In some cases this may be justified because the standards relate to technical aspects such as the collection of information, the mode of updating residents' information, convenience fees, and certification processes; which may require a separate set of rules outside the regulations. However, important issues surrounding the enrollment, storing, and sharing of data -- issues that determine how our sensitive, personal information is collected, authenticated, stored, used, and shared with third parties -- have been left unspecified. This does not seem to have deterred the Government from pushing forward with the Aadhaar project.

The incompleteness of the various Regulations notified by the UIDAI underscores the lack of specificity in the working of the Act and the Regulations. The powers delegated to the UIDAI have in a sense been 'delegated' to its future self, to be notified when the UIDAI deems it appropriate. There is thus complete uncertainty about when, and whether, any future regulations will be notified by the UIDAI or whether the enrollment process will continue in this legal vacuum.

Lack of specification of security standards

The incompleteness of the Aadhaar Regulations is not limited to the Aadhaar (Enrollment and Update) Regulation. It extends to other Regulations as well, such as the Aadhaar (Data Security) Regulations. Notably, Section 23(2)(m) of the Aadhaar Act empowers the UIDAI to specify, by regulations, "various processes relating to data management, security protocols and other technology safeguards under this Act." Given the vast quantities of sensitive, personal data that is being stored in one centralised repository, one would imagine that the UIDAI would be quick in clarifying all the security protocols and technology safeguards. However, through Regulation 3(1) of the Data Security Regulation, the UIDAI does not lay out any specific measures for ensuring information security, instead only stating that: The Authority may specify an information security policy setting out inter alia the technical and organisational measures to be adopted by the Authority and its personnel, and also security measures to be adopted by agencies, advisors, consultants and other service providers engaged by the Authority, registrar, enrolling agency, requesting entities, and Authentication Service Agencies.

Regulation 5(a) then further requires service providers engaged by the UIDAI to ensure compliance with such information security policy ``specified by the Authority''. Such a policy, to the best of our knowledge, has not yet been notified.

Thus, despite the enactment of the Aadhaar Act and the notification of the Aadhaar (Data Security) Regulations 2016, the failure to notify/specify an information security policy has meant that the fear of identity theft remains. In fact, is only exacerbated in a country such as India, which does not have an adequate data protection regime, both in terms of the relevant legal provisions and effective enforcement mechanisms.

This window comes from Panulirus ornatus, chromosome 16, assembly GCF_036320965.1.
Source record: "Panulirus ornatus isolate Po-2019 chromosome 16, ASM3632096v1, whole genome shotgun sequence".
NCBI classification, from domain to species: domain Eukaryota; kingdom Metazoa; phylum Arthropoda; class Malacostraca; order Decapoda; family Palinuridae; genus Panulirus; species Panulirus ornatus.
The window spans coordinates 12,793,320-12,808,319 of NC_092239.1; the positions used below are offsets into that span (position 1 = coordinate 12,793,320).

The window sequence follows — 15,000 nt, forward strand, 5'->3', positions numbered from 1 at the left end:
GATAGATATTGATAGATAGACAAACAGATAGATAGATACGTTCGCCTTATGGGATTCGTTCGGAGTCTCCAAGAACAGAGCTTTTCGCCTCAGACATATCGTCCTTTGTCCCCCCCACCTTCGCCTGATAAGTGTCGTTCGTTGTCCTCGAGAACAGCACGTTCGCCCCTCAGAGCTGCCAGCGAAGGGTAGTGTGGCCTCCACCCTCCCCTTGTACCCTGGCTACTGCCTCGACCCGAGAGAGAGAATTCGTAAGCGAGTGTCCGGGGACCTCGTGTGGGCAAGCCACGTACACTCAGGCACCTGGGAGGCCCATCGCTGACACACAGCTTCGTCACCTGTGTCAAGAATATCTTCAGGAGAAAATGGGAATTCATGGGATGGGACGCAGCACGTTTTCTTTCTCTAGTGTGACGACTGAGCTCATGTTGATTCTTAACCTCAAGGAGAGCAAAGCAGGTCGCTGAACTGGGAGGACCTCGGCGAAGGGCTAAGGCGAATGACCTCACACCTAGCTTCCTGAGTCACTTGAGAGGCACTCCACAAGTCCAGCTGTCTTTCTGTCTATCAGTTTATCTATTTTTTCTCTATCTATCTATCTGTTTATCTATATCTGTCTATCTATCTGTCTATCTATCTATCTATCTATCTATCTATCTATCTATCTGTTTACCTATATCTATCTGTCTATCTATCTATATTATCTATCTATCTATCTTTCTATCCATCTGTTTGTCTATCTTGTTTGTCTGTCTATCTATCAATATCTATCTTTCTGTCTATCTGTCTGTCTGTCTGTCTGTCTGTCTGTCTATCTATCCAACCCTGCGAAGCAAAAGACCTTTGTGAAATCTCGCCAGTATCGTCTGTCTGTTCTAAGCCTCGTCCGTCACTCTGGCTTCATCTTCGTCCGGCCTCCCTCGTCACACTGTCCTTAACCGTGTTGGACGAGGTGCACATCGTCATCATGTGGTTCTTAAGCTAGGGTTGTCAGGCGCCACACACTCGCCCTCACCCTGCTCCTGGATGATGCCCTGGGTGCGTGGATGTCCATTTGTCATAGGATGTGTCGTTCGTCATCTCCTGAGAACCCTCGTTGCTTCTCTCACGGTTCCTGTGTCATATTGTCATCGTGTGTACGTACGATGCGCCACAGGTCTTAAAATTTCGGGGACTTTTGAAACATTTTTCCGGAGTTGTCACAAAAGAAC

The Aadhaar regulations raise an important question on the consequences of a regulator's (UIDAI) failure to exercise the power that has been delegated to it, and to instead, postpone the specification of important standards/procedures to a future, undetermined time. In the meanwhile, the UIDAI is carrying on, and in fact, hastening, the process of enrollment, without any of these guidelines and processes having been notified. Thus, the various processes under the Act are happening in some sort of legal vacuum. This is a cause for worry.

Vrinda Bhandari is a practicing advocate in Delhi. Renuka Sane is a researcher at the Indian Statistical Institute, Delhi. We thank Anirudh Burman, Pratik Datta, Shubho Roy and Bhargavi Zaveri for useful discussions.

Tuesday, March 21, 2017

Interesting readings

Trump's benevolence by Ajay Shah in Business Standard, March 20, 2017.

Escape to another world by Ryan Avent in The Economist, April/May 2017.

Improving NCD outcomes: How to reduce the evidence-policy gap by Brian Oldenburg in NIPFP YouTube Channel, March 16, 2017.

'People are scared': Paranoia seizes Trump's White House by Alex Isenstadt and Kenneth P. Vogel in Politico, March 15, 2017.

Humans Made the Banana Perfect-But Soon, It'll Be Gone by Rob Dunn in Wired, March 14, 2017.

Media and the rise of the right wing by Vanita Kohli Khandekar in Business Standard, March 14, 2017.

Protest and persist: why giving up hope is not an option by Rebecca Solnit in The Guardian, March 13, 2017.

Big bang reforms are done; time to fix the nuts & bolts by Shrimi Choudhary in Business Standard, March 5, 2017.

What do Uber, Volkswagen and Zenefits have in common? They all used hidden code to break the law by Quincy Larson on FreeCodeCamp, March 3, 2017.

No End in Sight to India's Slow-Motion Bank Crisis by Mihir Sharma on Bloomberg, March 1, 2017.